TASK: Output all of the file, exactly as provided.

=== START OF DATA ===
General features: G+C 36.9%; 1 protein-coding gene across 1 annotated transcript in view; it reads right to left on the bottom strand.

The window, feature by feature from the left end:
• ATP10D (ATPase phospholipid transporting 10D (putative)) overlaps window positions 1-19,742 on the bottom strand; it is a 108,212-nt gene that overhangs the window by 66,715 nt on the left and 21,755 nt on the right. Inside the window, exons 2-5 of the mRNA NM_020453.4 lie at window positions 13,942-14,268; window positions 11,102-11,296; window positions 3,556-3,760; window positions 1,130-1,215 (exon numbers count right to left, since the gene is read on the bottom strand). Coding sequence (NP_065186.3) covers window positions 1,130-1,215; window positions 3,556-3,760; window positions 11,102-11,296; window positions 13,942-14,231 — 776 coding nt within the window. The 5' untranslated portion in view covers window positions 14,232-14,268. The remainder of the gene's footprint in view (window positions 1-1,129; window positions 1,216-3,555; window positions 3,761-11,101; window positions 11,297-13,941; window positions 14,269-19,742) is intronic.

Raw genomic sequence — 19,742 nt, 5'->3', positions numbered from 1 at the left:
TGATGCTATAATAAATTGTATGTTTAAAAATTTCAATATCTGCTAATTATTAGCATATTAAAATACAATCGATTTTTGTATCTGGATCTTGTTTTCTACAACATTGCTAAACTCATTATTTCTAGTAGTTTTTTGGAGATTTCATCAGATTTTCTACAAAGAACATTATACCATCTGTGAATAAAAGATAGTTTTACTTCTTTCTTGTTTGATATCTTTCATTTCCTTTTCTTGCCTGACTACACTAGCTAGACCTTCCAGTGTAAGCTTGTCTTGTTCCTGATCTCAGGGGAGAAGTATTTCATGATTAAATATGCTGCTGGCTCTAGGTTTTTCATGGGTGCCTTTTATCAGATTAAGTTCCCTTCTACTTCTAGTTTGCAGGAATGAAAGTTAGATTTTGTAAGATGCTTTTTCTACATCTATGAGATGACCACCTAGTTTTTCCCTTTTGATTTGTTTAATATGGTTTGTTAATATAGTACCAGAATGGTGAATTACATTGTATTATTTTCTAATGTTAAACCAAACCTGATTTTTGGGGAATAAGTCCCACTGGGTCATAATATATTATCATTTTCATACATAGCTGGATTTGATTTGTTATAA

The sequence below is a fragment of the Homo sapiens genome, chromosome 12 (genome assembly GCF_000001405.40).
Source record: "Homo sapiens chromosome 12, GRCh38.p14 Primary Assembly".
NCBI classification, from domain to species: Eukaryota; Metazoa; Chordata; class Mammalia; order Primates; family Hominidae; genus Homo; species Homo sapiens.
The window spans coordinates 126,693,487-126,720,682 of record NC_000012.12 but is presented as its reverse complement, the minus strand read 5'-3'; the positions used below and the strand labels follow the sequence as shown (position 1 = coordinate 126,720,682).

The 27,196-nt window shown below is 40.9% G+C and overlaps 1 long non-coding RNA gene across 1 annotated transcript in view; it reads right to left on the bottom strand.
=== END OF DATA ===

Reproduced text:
General features: G+C 36.9%; 1 protein-coding gene across 1 annotated transcript in view; it reads right to left on the bottom strand.

The window, feature by feature from the left end:
• ATP10D (ATPase phospholipid transporting 10D (putative)) overlaps window positions 1-19,742 on the bottom strand; it is a 108,212-nt gene that overhangs the window by 66,715 nt on the left and 21,755 nt on the right. Inside the window, exons 2-5 of the mRNA NM_020453.4 lie at window positions 13,942-14,268; window positions 11,102-11,296; window positions 3,556-3,760; window positions 1,130-1,215 (exon numbers count right to left, since the gene is read on the bottom strand). Coding sequence (NP_065186.3) covers window positions 1,130-1,215; window positions 3,556-3,760; window positions 11,102-11,296; window positions 13,942-14,231 — 776 coding nt within the window. The 5' untranslated portion in view covers window positions 14,232-14,268. The remainder of the gene's footprint in view (window positions 1-1,129; window positions 1,216-3,555; window positions 3,761-11,101; window positions 11,297-13,941; window positions 14,269-19,742) is intronic.

Raw genomic sequence — 19,742 nt, 5'->3', positions numbered from 1 at the left:
TGATGCTATAATAAATTGTATGTTTAAAAATTTCAATATCTGCTAATTATTAGCATATTAAAATACAATCGATTTTTGTATCTGGATCTTGTTTTCTACAACATTGCTAAACTCATTATTTCTAGTAGTTTTTTGGAGATTTCATCAGATTTTCTACAAAGAACATTATACCATCTGTGAATAAAAGATAGTTTTACTTCTTTCTTGTTTGATATCTTTCATTTCCTTTTCTTGCCTGACTACACTAGCTAGACCTTCCAGTGTAAGCTTGTCTTGTTCCTGATCTCAGGGGAGAAGTATTTCATGATTAAATATGCTGCTGGCTCTAGGTTTTTCATGGGTGCCTTTTATCAGATTAAGTTCCCTTCTACTTCTAGTTTGCAGGAATGAAAGTTAGATTTTGTAAGATGCTTTTTCTACATCTATGAGATGACCACCTAGTTTTTCCCTTTTGATTTGTTTAATATGGTTTGTTAATATAGTACCAGAATGGTGAATTACATTGTATTATTTTCTAATGTTAAACCAAACCTGATTTTTGGGGAATAAGTCCCACTGGGTCATAATATATTATCATTTTCATACATAGCTGGATTTGATTTGTTATAA

The sequence below is a fragment of the Homo sapiens genome, chromosome 12 (genome assembly GCF_000001405.40).
Source record: "Homo sapiens chromosome 12, GRCh38.p14 Primary Assembly".
NCBI classification, from domain to species: Eukaryota; Metazoa; Chordata; class Mammalia; order Primates; family Hominidae; genus Homo; species Homo sapiens.
The window spans coordinates 126,693,487-126,720,682 of record NC_000012.12 but is presented as its reverse complement, the minus strand read 5'-3'; the positions used below and the strand labels follow the sequence as shown (position 1 = coordinate 126,720,682).

The 27,196-nt window shown below is 40.9% G+C and overlaps 1 long non-coding RNA gene across 1 annotated transcript in view; it reads right to left on the bottom strand.